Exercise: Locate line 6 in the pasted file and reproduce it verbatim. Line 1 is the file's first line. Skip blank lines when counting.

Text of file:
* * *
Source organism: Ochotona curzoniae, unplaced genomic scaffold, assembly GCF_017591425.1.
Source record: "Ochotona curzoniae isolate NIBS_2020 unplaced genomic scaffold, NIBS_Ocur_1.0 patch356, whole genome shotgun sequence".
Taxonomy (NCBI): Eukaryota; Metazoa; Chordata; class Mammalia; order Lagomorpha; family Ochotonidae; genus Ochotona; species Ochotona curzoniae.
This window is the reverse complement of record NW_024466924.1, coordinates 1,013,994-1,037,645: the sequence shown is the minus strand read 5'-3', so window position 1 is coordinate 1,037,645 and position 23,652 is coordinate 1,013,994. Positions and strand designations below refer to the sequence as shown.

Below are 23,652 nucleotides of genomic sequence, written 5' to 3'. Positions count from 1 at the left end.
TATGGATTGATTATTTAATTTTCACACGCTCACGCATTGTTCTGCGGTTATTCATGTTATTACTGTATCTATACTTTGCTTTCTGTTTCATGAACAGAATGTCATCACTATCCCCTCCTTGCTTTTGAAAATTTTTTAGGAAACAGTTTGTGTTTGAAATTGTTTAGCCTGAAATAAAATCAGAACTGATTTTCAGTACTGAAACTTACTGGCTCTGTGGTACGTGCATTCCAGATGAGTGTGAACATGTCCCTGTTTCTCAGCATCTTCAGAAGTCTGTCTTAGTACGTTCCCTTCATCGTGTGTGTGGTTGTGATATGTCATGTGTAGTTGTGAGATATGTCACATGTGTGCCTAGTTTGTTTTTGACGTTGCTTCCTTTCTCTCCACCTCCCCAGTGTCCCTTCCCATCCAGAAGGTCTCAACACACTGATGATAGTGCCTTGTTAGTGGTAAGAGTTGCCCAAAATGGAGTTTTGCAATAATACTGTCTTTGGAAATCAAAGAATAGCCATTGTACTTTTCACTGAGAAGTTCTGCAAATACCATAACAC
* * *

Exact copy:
TATGGATTGATTATTTAATTTTCACACGCTCACGCATTGTTCTGCGGTTATTCATGTTATTACTGTATCTATACTTTGCTTTCTGTTTCATGAACAGAATGTCATCACTATCCCCTCCTTGCTTTTGAAAATTTTTTAGGAAACAGTTTGTGTTTGAAATTGTTTAGCCTGAAATAAAATCAGAACTGATTTTCAGTACTGAAACTTACTGGCTCTGTGGTACGTGCATTCCAGATGAGTGTGAACATGTCCCTGTTTCTCAGCATCTTCAGAAGTCTGTCTTAGTACGTTCCCTTCATCGTGTGTGTGGTTGTGATATGTCATGTGTAGTTGTGAGATATGTCACATGTGTGCCTAGTTTGTTTTTGACGTTGCTTCCTTTCTCTCCACCTCCCCAGTGTCCCTTCCCATCCAGAAGGTCTCAACACACTGATGATAGTGCCTTGTTAGTGGTAAGAGTTGCCCAAAATGGAGTTTTGCAATAATACTGTCTTTGGAAATCAAAGAATAGCCATTGTACTTTTCACTGAGAAGTTCTGCAAATACCATAACAC